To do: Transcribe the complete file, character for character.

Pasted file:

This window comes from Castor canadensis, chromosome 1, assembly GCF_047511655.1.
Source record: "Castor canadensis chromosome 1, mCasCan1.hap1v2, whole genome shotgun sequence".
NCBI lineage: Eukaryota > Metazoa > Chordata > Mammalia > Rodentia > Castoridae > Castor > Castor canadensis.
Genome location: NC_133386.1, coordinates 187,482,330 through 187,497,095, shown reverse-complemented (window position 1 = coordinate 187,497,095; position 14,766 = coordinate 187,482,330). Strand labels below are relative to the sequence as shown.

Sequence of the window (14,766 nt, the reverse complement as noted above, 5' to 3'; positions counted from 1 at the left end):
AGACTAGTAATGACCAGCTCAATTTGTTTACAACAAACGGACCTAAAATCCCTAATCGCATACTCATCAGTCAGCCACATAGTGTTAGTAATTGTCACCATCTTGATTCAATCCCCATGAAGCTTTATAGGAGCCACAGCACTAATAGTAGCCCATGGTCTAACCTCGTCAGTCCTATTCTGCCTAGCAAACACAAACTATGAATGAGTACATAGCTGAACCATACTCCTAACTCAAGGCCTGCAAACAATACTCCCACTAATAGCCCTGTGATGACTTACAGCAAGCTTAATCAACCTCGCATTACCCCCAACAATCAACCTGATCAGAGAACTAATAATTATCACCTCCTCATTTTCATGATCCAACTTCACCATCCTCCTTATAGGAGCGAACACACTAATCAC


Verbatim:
This window comes from Castor canadensis, chromosome 1, assembly GCF_047511655.1.
Source record: "Castor canadensis chromosome 1, mCasCan1.hap1v2, whole genome shotgun sequence".
NCBI lineage: Eukaryota > Metazoa > Chordata > Mammalia > Rodentia > Castoridae > Castor > Castor canadensis.
Genome location: NC_133386.1, coordinates 187,482,330 through 187,497,095, shown reverse-complemented (window position 1 = coordinate 187,497,095; position 14,766 = coordinate 187,482,330). Strand labels below are relative to the sequence as shown.

Sequence of the window (14,766 nt, the reverse complement as noted above, 5' to 3'; positions counted from 1 at the left end):
AGACTAGTAATGACCAGCTCAATTTGTTTACAACAAACGGACCTAAAATCCCTAATCGCATACTCATCAGTCAGCCACATAGTGTTAGTAATTGTCACCATCTTGATTCAATCCCCATGAAGCTTTATAGGAGCCACAGCACTAATAGTAGCCCATGGTCTAACCTCGTCAGTCCTATTCTGCCTAGCAAACACAAACTATGAATGAGTACATAGCTGAACCATACTCCTAACTCAAGGCCTGCAAACAATACTCCCACTAATAGCCCTGTGATGACTTACAGCAAGCTTAATCAACCTCGCATTACCCCCAACAATCAACCTGATCAGAGAACTAATAATTATCACCTCCTCATTTTCATGATCCAACTTCACCATCCTCCTTATAGGAGCGAACACACTAATCAC